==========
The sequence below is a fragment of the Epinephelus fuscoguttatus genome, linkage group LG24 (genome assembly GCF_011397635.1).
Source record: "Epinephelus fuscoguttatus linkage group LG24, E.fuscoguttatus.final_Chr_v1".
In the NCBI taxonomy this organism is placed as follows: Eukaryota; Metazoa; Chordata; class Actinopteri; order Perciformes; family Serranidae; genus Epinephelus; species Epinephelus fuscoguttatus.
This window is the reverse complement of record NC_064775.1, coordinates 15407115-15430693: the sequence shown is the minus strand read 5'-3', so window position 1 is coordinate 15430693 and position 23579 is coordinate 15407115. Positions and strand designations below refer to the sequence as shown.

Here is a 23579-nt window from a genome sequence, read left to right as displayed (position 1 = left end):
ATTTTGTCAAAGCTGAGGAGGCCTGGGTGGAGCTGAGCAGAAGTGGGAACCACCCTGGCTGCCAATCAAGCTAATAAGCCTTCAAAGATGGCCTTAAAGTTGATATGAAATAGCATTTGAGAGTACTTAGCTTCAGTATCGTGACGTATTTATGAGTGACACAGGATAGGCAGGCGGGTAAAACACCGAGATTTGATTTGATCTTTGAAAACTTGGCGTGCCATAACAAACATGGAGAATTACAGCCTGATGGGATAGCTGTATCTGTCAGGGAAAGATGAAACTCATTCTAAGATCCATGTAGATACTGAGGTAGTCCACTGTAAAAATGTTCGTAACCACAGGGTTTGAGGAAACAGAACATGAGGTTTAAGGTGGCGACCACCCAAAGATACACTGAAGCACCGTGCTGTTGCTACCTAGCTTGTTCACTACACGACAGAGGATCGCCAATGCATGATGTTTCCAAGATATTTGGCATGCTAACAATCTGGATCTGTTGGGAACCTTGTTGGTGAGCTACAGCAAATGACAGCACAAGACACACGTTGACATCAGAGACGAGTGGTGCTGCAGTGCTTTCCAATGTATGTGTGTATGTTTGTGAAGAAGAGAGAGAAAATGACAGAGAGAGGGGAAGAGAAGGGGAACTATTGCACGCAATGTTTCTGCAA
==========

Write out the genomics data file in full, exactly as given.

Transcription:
The sequence below is a fragment of the Epinephelus fuscoguttatus genome, linkage group LG24 (genome assembly GCF_011397635.1).
Source record: "Epinephelus fuscoguttatus linkage group LG24, E.fuscoguttatus.final_Chr_v1".
In the NCBI taxonomy this organism is placed as follows: Eukaryota; Metazoa; Chordata; class Actinopteri; order Perciformes; family Serranidae; genus Epinephelus; species Epinephelus fuscoguttatus.
This window is the reverse complement of record NC_064775.1, coordinates 15407115-15430693: the sequence shown is the minus strand read 5'-3', so window position 1 is coordinate 15430693 and position 23579 is coordinate 15407115. Positions and strand designations below refer to the sequence as shown.

Here is a 23579-nt window from a genome sequence, read left to right as displayed (position 1 = left end):
ATTTTGTCAAAGCTGAGGAGGCCTGGGTGGAGCTGAGCAGAAGTGGGAACCACCCTGGCTGCCAATCAAGCTAATAAGCCTTCAAAGATGGCCTTAAAGTTGATATGAAATAGCATTTGAGAGTACTTAGCTTCAGTATCGTGACGTATTTATGAGTGACACAGGATAGGCAGGCGGGTAAAACACCGAGATTTGATTTGATCTTTGAAAACTTGGCGTGCCATAACAAACATGGAGAATTACAGCCTGATGGGATAGCTGTATCTGTCAGGGAAAGATGAAACTCATTCTAAGATCCATGTAGATACTGAGGTAGTCCACTGTAAAAATGTTCGTAACCACAGGGTTTGAGGAAACAGAACATGAGGTTTAAGGTGGCGACCACCCAAAGATACACTGAAGCACCGTGCTGTTGCTACCTAGCTTGTTCACTACACGACAGAGGATCGCCAATGCATGATGTTTCCAAGATATTTGGCATGCTAACAATCTGGATCTGTTGGGAACCTTGTTGGTGAGCTACAGCAAATGACAGCACAAGACACACGTTGACATCAGAGACGAGTGGTGCTGCAGTGCTTTCCAATGTATGTGTGTATGTTTGTGAAGAAGAGAGAGAAAATGACAGAGAGAGGGGAAGAGAAGGGGAACTATTGCACGCAATGTTTCTGCAA